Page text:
Tuesday, October 11, 2016

Sunshine, a heroine and a hero

It's getting colder and we're definitely in autumn now rather than in an Indian summer; but one can have lovely pleasant days in autumn, and happily we've been having some of those.  We've had some truly glorious mornings (most notably Sunday morning, as one can see here, mostly through Roy's ears) and some warm sunny days, such as today when I think we got up to 16 degrees.  So that's good.  No doubt there will be some grim weather awaiting us over the next few months; but we've had a good summer from July onwards and it's still pleasant enough now.  So we'll have no grounds for complaints. Winter definitely isn't here yet - it's when winter begins in August, as can happen, that one has cause for complaint.

So what's been happening?  We're into yearling sale season, but that's not really a factor for most trainers nowadays.  The bulk of the horses are bought by a handful of owners, who do their business through agents.  So the days of a majority of trainers pounding the sales' beat has gone.  This means that we can sit back and take in as much or as little of it as one chooses.  For me the highlight has been Sheikh Mohammed Obaid being under-bidder to his cousin Sheikh Mohammed on the two 2.6 million-guinea joint-sale-topping Dubawi colts.  You would have thought that they might have been able to save the family a couple of million pounds had they been speaking to each other, but I suppose that's families for you.

Otherwise jockeys are in the news.  As the BHB in its (in this instance fairly questionable) wisdom has decided that Doncaster is a second-class racecourse and the Racing Post is a second-class sponsor, the main season bizarrely finishes a week before the final Group One race of the year (the Racing Post Trophy at Doncaster) is run, so we're only four days from the end of the riders' championships.  It appears very likely that Jim Crowley will be Champion Jockey, but Silvestre seems not to have given up hope, as his flying to Wolverhampton this evening seems to suggest.  And he's just ridden a winner there, for his staunch patron and friend Chris Dwyer.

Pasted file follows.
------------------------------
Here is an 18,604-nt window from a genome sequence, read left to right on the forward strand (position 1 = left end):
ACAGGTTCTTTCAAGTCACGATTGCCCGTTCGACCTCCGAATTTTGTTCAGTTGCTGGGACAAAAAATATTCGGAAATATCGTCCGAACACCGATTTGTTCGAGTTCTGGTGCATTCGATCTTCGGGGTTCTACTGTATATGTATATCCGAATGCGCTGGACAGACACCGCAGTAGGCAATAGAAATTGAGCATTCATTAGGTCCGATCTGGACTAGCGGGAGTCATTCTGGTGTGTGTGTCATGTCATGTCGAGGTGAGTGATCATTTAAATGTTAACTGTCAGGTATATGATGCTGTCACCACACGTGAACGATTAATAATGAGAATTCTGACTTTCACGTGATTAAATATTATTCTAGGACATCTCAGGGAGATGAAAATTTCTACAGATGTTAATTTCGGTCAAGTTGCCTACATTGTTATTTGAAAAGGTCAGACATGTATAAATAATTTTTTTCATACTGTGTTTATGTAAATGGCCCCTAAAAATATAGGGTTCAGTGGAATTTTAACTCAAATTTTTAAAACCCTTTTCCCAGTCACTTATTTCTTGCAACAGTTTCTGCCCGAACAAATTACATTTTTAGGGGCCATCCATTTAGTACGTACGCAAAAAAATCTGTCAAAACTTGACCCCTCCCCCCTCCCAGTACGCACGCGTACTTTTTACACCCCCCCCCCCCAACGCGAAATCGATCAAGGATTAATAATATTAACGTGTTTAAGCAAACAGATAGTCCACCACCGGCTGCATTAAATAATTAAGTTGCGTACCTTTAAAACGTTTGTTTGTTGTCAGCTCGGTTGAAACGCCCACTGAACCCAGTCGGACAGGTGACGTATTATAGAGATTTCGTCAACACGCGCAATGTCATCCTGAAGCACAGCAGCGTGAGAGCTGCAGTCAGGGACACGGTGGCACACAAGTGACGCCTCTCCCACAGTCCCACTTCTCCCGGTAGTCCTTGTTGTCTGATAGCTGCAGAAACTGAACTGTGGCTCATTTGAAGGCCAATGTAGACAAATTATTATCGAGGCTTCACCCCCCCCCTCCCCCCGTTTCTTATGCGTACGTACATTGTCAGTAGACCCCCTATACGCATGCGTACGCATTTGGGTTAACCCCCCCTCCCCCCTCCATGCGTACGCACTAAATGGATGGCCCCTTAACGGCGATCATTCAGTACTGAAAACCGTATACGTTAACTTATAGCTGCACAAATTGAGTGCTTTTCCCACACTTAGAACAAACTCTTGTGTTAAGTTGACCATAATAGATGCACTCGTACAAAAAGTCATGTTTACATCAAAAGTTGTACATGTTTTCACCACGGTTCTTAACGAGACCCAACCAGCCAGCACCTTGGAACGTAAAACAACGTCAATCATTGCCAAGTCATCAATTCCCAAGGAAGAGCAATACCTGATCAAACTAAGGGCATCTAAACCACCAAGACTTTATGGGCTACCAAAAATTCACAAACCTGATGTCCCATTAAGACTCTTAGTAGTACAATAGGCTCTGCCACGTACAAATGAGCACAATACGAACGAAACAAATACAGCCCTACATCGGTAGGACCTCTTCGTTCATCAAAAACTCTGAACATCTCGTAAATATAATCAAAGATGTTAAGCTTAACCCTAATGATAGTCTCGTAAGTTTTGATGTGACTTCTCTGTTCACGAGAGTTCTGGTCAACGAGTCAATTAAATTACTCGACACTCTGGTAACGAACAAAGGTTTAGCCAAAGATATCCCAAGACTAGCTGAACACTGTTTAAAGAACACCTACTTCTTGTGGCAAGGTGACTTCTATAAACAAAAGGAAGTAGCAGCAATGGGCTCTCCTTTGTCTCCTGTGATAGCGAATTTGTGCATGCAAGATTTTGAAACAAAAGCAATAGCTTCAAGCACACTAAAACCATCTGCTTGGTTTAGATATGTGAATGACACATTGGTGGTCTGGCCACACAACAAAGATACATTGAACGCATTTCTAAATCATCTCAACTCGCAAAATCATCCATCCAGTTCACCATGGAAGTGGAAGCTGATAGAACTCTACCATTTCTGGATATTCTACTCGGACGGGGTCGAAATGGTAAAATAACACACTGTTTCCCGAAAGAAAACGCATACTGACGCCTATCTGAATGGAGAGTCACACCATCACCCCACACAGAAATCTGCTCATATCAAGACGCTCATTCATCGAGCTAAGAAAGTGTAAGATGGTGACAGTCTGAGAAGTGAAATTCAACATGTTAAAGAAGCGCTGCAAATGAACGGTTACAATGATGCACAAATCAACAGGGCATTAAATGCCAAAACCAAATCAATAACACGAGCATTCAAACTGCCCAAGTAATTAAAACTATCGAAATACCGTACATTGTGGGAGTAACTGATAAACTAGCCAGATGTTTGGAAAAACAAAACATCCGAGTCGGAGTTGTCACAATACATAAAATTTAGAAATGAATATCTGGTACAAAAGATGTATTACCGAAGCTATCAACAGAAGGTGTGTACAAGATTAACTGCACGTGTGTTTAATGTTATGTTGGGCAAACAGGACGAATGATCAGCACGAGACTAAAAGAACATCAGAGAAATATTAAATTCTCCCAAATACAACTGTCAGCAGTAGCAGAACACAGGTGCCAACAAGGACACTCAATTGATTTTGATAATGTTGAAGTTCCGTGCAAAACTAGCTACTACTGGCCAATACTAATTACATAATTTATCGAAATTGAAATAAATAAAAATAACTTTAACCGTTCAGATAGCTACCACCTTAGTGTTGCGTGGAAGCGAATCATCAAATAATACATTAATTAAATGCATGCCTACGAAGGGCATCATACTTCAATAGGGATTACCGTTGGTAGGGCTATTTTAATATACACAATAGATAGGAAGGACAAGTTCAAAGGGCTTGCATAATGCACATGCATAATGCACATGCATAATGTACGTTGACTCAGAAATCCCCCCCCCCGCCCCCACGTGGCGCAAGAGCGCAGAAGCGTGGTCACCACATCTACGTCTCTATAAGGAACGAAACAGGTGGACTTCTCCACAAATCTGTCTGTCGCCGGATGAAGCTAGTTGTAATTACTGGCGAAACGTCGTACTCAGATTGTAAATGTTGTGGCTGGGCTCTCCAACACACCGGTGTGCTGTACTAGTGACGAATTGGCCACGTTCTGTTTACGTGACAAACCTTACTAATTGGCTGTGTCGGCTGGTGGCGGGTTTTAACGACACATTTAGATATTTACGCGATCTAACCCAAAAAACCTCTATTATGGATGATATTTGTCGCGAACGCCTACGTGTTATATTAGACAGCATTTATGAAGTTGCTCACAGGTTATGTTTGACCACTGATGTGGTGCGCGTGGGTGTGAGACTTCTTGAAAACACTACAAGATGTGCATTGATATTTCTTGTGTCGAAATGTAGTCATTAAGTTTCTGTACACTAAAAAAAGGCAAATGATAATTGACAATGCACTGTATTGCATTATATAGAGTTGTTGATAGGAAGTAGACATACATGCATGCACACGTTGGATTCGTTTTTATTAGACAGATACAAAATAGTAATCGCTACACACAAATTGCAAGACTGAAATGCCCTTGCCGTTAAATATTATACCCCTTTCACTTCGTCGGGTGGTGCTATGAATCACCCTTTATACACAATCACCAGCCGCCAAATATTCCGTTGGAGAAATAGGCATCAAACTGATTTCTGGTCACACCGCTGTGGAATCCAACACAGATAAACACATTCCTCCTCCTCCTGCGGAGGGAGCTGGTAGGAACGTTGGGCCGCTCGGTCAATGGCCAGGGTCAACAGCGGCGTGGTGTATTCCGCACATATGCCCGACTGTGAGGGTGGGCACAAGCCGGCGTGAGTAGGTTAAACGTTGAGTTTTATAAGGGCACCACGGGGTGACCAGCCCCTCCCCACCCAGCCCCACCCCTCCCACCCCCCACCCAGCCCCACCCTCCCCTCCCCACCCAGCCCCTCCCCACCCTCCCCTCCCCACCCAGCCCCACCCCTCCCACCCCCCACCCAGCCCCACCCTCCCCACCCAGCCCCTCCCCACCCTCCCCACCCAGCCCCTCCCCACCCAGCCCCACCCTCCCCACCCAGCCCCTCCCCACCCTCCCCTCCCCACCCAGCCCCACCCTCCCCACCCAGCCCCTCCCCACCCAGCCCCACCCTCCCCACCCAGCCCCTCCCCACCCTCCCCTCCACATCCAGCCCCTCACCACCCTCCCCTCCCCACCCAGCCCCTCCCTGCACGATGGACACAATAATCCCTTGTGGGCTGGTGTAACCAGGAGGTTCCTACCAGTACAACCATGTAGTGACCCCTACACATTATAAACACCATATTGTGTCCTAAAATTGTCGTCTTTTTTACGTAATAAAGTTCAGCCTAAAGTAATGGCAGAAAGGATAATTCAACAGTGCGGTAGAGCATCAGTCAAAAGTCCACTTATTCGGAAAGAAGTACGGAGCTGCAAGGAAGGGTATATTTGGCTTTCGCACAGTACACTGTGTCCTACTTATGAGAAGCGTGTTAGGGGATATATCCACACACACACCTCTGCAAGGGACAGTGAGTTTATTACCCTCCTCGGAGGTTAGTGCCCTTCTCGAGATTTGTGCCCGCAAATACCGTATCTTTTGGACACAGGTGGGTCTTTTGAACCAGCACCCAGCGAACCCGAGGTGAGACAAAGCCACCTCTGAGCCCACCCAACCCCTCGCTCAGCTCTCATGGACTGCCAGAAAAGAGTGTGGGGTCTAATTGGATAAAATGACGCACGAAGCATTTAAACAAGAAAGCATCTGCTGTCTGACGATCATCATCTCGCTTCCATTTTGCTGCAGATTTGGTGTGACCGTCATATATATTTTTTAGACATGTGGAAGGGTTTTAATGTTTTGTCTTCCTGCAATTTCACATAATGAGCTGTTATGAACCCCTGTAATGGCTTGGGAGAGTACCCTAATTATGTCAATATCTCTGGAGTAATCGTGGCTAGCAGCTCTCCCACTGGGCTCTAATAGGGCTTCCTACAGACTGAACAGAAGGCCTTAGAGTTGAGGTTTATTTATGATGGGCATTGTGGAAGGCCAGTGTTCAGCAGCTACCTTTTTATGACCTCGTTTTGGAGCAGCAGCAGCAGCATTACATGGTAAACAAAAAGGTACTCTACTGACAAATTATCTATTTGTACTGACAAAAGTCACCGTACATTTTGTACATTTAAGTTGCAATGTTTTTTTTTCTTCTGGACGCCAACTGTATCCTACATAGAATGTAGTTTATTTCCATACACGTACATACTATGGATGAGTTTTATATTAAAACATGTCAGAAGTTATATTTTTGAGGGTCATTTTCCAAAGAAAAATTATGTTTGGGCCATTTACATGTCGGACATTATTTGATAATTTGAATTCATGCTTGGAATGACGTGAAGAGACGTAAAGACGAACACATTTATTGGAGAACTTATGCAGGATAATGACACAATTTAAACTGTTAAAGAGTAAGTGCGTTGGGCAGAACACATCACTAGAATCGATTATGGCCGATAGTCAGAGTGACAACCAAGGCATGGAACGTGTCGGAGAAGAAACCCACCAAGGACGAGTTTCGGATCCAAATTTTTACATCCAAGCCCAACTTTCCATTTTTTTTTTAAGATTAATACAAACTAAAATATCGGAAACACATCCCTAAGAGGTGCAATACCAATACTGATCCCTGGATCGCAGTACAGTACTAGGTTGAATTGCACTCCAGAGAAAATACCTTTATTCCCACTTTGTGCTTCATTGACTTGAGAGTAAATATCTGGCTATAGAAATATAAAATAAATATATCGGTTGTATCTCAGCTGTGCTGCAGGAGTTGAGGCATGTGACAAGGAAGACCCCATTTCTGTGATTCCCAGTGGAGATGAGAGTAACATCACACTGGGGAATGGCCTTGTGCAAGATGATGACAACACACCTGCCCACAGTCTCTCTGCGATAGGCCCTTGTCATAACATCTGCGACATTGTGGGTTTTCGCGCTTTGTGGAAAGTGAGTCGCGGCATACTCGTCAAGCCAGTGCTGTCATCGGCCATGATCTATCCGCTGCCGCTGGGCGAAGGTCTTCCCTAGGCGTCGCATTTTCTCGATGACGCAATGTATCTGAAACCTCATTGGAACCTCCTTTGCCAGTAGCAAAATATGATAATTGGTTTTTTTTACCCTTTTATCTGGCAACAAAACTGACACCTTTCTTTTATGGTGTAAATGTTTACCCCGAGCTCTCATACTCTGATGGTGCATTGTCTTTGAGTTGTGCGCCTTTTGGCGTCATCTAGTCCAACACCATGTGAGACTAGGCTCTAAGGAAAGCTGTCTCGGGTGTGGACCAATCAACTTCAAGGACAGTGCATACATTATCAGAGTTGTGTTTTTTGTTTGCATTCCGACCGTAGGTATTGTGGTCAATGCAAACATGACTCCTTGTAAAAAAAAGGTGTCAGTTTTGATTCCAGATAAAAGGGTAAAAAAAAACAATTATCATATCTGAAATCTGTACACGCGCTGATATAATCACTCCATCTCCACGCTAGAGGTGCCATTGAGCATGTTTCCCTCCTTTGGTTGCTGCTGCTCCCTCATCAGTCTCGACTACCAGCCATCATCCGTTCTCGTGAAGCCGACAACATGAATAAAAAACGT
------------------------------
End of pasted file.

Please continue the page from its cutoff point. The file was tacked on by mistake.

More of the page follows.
The apprentices' title, though, seems to have been sewn up - and, happily, it seems to have been sewn up by Josephine Gordon.  Under normal circumstances I'd have been delighted to see the excellent Tom Marquand take the title for a second time; but obviously I've been rooting for Josie, as she's been riding regularly and excellently for us through the season (and will, I hope, continue to do so for many seasons to come) and will make a thoroughly deserving champion in every respect.  She's ridden a winner at Wolverhampton this evening, which I think takes her tally for the main season to 49 (three of which came on Indira, to whom she is pictured here saying G'day last Saturday morning, and one of which came on Hope Is High) and that seems enough to guarantee her the title, irrespective of whether she does or does not reach the half-century in the next four days.

Otherwise, Graham Lee has been the jockey in the headlines.  He has been a jockey and a human being whom I have admired for many years (not least because we have generally been very lucky when he's ridden for us - he's one of only two jockeys to have scored for us both over jumps and on the Flat) and my admiration of him has climbed higher still this week.  It was funny because I sometimes fail to pay attention to what is going on around me, as was the case in the summer when I remarked to Emma one day that Graham Lee didn't seem to be getting many rides at the time.  Of course I'd failed to take on board that he wasn't riding, and Emma filled me in on the fact that he'd been signed off with an unspecified virus.

Anyway, he's back riding now.  And now he has let the cat out of the bag that his absence had been caused not by a virus but by depression.  Good on 'im.  One piece of advice which I usually give to young people when they set out into the wide world is never to be ashamed to admit that one is a human being, ie that one isn't perfect or infallible, and that one has some or all of the human frailties which make us what we are, ie human beings, not machines.  It is, of course, advice which I find as hard to follow as anyone, because we've been raised not to cry, not to say that we are afraid, not to say that we aren't up to something, not to say that things are all getting a bit much and we can't cope, not to say that we need help.

But failing to acknowledge these things isn't strength; it's stupidity.  There's nothing clever in suffering in silence, in trying to pretend that we are anything other than what we are, in trying to pretend that we aren't human.  It can't have been easy for Graham to speak openly about his depression, but I hope that life will be easier for him now that he has done so.  The respect which his peers hold for him won't have been in any way lessened by the discovery that he is a human being just the same as the rest of us; but it will have been raised to even greater heights by the discovery that he's brave enough to bare his soul to the world.

1 comment:

Unknown said...

Thought u were excellent this morning on at the races u are not one bit racist, sexism the best TV I have watched ever Pat Harte